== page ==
General election: The key issues at play in Northern Ireland, Scotland, and Wales as campaign begins

There is always a danger that elections in the UK become too Westminster-focused.

But in the devolved nations, there are critical votes to be won - and politicians facing their own issues.

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Here is what is happening in Northern Ireland, Wales, and Scotland - and what it could mean on 4 July.

Underestimate Northern Ireland at your peril
David Blevins, senior Ireland correspondent

Northern Ireland has only 18 MPs but underestimate their significance at your peril.

In 2017, the DUP found itself holding the balance of power in a hung parliament.

But the biggest Unionist party is under pressure in at least three constituencies.

Its former leader, Sir Jeffrey Donaldson, has held Lagan Valley for 27 years but won't run this time.

He was charged with historical sex offences in March. Donaldson said he would be strenuously contesting the charges in his resignation letter.

Gavin Robinson, the interim leader, will be under pressure if Alliance leader Naomi Long stands in East Belfast.

Already the largest party at Stormont, there's potential for Sinn Fein to win the greater number of seats at Westminster.

In that scenario, Northern Ireland would have more seats empty than occupied in the Commons.

Sinn Fein MPs are elected on an abstentionist ticket, refusing to pledge allegiance to the British crown.

Relief for Labour in Wales
Tomos Evans, Wales reporter

The announcement could not have come at a better time for Welsh Labour, who have faced a difficult few weeks.

During the few months Vaughan Gething, the first minister, has been in post, he's faced questions over a controversial £200,000 donation to his campaign from a man convicted of environmental offences.

Last week, he sacked a minister for an alleged leak and Plaid Cymru pulled out of an agreement it had with the Labour government on dozens of policies.

Labour, though, are a well-oiled electoral machine in Wales. They've won every single election in the Senedd - the Welsh parliament - since the first vote in 1999.

Mr Gething will hope the upcoming Westminster election will unite the party after a turbulent time.

He welcomed the announcement on Wednesday and accused the Conservatives of being "hauled up" in Downing Street.

The Welsh government has had a strained relationship with Westminster in recent years.

They've blamed what they described as the most difficult financial backdrop since the dawn of devolution on Westminster funding cuts.

There isn't a PMQs that goes by, though, where Rishi Sunak doesn't refer to Labour's record in Wales, particularly on NHS waiting lists.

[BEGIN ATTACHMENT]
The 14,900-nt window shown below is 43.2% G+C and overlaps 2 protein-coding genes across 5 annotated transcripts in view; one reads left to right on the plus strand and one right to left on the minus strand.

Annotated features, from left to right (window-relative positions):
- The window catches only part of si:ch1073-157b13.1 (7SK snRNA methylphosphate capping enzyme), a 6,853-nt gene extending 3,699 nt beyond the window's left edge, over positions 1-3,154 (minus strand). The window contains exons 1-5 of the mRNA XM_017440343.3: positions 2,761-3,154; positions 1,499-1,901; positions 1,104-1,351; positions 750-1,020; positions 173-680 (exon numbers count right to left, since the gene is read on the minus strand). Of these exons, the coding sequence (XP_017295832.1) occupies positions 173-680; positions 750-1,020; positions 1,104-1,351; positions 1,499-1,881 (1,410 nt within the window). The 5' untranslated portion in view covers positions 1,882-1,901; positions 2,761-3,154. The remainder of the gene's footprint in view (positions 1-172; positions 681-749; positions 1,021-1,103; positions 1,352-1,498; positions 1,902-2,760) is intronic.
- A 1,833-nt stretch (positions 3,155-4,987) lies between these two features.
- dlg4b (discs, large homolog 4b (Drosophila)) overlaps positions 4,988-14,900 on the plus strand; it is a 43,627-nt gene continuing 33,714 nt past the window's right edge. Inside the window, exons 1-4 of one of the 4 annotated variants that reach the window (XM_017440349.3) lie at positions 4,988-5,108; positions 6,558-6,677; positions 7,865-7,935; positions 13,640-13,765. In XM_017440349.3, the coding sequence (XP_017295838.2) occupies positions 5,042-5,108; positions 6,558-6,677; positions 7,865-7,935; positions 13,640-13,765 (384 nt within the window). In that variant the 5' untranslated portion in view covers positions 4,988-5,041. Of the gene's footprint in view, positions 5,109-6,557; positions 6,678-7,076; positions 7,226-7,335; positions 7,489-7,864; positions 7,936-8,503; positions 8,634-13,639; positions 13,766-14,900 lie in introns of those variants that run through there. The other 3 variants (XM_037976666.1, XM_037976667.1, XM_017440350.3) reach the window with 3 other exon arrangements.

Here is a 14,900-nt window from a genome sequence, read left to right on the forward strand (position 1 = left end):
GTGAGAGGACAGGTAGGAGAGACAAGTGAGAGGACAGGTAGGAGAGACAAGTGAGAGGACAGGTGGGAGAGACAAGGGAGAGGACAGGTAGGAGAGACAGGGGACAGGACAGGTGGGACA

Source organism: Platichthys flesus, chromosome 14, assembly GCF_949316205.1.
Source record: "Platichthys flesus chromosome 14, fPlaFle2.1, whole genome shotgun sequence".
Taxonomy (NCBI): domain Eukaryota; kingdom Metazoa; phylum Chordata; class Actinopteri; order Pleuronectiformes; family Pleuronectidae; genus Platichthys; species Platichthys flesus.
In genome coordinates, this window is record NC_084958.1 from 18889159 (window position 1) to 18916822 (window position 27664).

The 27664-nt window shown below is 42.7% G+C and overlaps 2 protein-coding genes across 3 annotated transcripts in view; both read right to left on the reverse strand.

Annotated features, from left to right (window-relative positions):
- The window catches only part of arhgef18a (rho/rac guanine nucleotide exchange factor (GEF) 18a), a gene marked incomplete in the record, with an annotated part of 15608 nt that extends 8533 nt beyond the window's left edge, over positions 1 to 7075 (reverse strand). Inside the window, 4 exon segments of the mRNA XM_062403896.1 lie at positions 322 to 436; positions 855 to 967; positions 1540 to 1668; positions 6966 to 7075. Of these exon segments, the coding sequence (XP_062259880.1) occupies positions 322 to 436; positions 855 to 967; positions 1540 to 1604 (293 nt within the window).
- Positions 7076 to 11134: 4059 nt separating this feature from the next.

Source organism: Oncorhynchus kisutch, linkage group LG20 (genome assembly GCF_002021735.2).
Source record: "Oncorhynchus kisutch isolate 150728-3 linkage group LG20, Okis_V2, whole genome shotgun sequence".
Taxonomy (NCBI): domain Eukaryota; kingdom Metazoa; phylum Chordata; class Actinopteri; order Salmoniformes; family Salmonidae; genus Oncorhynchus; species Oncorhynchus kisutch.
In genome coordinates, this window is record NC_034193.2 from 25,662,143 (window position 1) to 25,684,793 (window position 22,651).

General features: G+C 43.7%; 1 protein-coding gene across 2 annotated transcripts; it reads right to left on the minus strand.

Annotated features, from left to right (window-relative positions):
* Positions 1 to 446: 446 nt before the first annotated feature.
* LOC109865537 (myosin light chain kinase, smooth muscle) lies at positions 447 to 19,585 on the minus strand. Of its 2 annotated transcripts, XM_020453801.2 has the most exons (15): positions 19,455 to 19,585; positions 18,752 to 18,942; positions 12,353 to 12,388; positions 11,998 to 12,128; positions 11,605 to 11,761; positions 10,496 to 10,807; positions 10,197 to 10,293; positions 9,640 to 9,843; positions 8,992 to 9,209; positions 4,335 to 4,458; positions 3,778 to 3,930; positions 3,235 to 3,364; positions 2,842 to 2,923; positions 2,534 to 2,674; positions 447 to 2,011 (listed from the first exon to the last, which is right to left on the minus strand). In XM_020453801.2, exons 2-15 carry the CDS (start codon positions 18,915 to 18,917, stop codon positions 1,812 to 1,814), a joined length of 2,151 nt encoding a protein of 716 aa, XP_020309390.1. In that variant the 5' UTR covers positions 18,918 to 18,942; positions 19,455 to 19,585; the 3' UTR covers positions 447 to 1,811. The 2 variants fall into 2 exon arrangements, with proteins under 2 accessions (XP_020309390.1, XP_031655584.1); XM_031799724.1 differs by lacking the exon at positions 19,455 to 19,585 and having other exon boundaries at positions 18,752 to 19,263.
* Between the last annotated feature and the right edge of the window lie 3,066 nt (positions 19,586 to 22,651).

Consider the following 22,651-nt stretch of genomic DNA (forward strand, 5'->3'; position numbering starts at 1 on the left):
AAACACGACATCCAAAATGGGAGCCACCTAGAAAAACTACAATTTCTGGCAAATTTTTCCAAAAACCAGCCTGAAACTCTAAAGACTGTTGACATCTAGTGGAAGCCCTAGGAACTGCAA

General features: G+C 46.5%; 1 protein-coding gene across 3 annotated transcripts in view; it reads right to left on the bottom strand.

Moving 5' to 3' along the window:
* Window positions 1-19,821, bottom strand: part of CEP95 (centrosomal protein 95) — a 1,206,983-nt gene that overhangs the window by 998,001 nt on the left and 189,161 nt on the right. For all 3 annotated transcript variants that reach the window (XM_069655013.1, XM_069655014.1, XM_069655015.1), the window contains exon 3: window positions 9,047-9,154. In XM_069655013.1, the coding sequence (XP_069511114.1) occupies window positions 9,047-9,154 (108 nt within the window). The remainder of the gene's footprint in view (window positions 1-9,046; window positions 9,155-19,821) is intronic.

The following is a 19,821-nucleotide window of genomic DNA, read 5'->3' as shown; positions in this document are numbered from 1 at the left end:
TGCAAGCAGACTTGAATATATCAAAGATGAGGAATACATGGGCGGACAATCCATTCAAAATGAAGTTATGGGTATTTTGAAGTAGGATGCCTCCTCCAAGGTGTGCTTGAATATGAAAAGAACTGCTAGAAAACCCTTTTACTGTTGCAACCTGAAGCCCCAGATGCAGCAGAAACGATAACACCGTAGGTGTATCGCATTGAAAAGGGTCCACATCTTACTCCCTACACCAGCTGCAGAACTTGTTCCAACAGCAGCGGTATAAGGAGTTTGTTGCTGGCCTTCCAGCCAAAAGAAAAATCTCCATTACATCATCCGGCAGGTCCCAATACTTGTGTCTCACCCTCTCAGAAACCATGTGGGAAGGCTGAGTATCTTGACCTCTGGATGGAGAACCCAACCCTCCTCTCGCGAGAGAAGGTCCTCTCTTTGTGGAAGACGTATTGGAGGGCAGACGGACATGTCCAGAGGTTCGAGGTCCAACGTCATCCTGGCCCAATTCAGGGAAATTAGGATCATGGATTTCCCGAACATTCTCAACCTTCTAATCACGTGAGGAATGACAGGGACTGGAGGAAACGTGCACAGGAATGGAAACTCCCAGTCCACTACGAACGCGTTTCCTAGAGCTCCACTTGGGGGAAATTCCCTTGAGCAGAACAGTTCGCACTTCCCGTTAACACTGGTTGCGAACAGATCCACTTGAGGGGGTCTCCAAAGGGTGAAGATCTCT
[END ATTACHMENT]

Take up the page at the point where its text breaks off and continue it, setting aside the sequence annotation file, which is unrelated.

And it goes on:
But issues such as health and education are devolved to Wales, so a change of government in London won't directly bring about change here in those areas.

But Welsh Labour argues that more funding from a Labour government in Westminster would mean they could invest more in public services right across the country.

It will be the first electoral test, too, for Plaid Cymru leader Rhun ap Iorwerth who only took up the job last summer.

Mr ap Iorwerth said only Plaid would "put Wales's best interests first" and accused the Tories of having "crashed the economy" and Labour of "taking Wales for granted".

Welsh Conservative leader Andrew RT Davies said Labour "cannot be trusted" to run the UK based on the party's "record in Wales".

The parties in Wales will be contesting 32 seats. That's down from 40 in 2019, after a review of constituency boundaries.

Labour will be eyeing gains in Scotland
Sadiya Chowdhury, news correspondent

You can look at Scotland like one big swing state for Labour.

Of the 650 seats contested at a general election, 57 are here.

Labour was the dominant party before 2015, when the Scottish National Party (SNP) came in on the issue of independence and swept up almost all the seats.

Then in 2019 - off the back of Brexit and as SNP dominance grew - Labour was left with just one seat (down from 41 before 2015).

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But the SNP isn't today what it was then - with their third leader in just over a year, party infighting, and a recent split with the Greens which led to the toppling of former leader Humza Yousaf.

Even the issue of independence is no longer as promising as it once was.

The SNP has fundraised for, but not delivered a second referendum. And last year a UK court ruled any vote on the issue has to get approval from the government in Westminster first.

So, while support for independence is still high, voters are likely to decide their vote on issues largely the same as the rest of the UK: cost of living, the state of the NHS, economic issues, climate change.

Do you remember the SNP member who went on a train with COVID? Margaret Ferrier's suspension last October triggered a by-election in which Rutherglen and Hamilton West went back to Labour.

Scottish Labour leader Anas Sarwar called it a turning point for Scottish politics. Labour thinks 28 seats are now "in play".

You'd be wise not to set your projections on just one result. But consider this: two days ago, a YouGov poll put Labour ten points ahead of the SNP.